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by this model. This sheds new light on the discussion on how to access unambiguous computation. We present simple functions that describe precisely objects of current research as the unambiguous oracle, alternation, and promise hierarchies. We exhibit the new class UAP which seems to be an unambiguous
Unambiguous Computation: Boolean Hierarchies and Sparse TuringComplete Sets
, 1994
"... This paper studies, for UP, two topics that have been intensely studied for NP: Boolean hierarchies and the consequences of the existence of sparse Turingcomplete sets. Unfortunately, as is often the case, the results for NP draw on special properties of NP that do not seem to carry over straightfor ..."
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Cited by 19 (13 self)
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This paper studies, for UP, two topics that have been intensely studied for NP: Boolean hierarchies and the consequences of the existence of sparse Turingcomplete sets. Unfortunately, as is often the case, the results for NP draw on special properties of NP that do not seem to carry over straightforwardly to UP. For example, it is known for NP (and more generally for any class containing \Sigma and ; and closed under union and intersection) that the symmetric difference hierarchy, the Boolean hierarchy, and the Boolean closure all are equal. We prove that closure under union is not needed for this claim: For any class K that contains \Sigma and ; and is closed under intersection (e.g., UP, US, and FewP), the symmetric difference hierarchy over K, the Boolean hierarchy over K, and the Boolean closure of K all are equal. On the other hand, we show that two hierarchiesthe Hausdorff hierarchy and the nested difference hierarchy which in the NP case are equal to the Boolean cl...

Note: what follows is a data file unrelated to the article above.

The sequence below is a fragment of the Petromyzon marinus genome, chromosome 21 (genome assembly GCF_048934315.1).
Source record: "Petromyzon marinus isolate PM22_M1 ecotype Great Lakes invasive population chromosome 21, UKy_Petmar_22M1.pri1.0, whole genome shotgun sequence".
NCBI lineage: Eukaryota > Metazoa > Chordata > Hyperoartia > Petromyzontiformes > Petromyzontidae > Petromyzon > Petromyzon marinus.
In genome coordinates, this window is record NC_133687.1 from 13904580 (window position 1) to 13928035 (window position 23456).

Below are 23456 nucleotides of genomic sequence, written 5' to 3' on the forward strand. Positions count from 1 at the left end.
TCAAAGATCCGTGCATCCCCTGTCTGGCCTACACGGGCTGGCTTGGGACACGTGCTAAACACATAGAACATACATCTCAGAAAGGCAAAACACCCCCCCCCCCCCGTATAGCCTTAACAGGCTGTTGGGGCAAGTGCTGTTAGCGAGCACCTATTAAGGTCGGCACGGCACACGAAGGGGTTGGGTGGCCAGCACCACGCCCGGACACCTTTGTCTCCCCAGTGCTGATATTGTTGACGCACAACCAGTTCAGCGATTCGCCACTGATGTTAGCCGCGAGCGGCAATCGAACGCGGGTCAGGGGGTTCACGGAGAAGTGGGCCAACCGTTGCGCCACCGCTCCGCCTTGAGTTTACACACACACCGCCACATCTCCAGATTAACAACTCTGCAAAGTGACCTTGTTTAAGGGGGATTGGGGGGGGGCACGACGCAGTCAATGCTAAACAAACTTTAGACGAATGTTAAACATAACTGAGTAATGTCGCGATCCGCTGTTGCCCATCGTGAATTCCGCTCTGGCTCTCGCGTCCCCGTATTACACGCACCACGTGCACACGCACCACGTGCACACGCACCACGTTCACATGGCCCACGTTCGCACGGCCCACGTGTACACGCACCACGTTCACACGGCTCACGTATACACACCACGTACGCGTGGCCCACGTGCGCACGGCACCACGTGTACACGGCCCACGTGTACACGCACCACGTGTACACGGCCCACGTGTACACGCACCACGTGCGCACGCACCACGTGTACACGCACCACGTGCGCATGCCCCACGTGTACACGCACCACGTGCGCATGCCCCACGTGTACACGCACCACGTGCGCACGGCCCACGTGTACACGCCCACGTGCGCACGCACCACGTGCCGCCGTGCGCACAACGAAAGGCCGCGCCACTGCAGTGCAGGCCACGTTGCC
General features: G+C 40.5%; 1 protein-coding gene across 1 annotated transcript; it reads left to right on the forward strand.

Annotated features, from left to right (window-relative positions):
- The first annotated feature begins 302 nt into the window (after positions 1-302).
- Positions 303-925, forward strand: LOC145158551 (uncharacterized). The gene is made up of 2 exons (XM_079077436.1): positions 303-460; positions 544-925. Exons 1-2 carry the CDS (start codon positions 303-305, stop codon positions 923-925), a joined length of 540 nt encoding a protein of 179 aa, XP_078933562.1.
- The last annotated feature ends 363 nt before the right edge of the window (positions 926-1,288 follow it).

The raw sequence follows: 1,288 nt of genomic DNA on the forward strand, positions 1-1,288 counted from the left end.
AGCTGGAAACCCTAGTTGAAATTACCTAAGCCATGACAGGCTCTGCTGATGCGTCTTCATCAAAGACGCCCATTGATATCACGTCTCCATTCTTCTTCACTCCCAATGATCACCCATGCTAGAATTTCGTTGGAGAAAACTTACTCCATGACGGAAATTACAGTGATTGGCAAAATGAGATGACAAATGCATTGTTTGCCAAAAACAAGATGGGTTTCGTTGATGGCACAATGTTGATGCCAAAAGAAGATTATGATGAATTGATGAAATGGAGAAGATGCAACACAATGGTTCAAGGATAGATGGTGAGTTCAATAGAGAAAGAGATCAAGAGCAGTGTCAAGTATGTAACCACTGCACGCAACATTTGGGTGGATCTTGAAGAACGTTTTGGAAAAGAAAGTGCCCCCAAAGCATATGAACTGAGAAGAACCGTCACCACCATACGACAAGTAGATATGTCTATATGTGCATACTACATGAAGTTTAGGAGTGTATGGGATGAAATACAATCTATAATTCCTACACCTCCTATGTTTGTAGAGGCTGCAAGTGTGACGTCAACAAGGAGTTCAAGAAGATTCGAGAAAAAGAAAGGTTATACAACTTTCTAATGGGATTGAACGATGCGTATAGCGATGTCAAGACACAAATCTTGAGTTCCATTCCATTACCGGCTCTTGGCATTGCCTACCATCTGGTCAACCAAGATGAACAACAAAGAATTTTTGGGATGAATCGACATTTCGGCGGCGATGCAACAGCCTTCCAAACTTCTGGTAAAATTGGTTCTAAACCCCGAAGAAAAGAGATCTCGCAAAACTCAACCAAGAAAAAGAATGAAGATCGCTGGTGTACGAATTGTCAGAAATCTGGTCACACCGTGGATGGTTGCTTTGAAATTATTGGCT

Formalising trust as a computational concept
, 1994
"... Trust is a judgement of unquestionable utility — as humans we use it every day of our lives. However, trust has suffered from an imperfect understanding, a plethora of definitions, and informal use in the literature and in everyday life. It is common to say “I trust you, ” but what does that mean? T ..."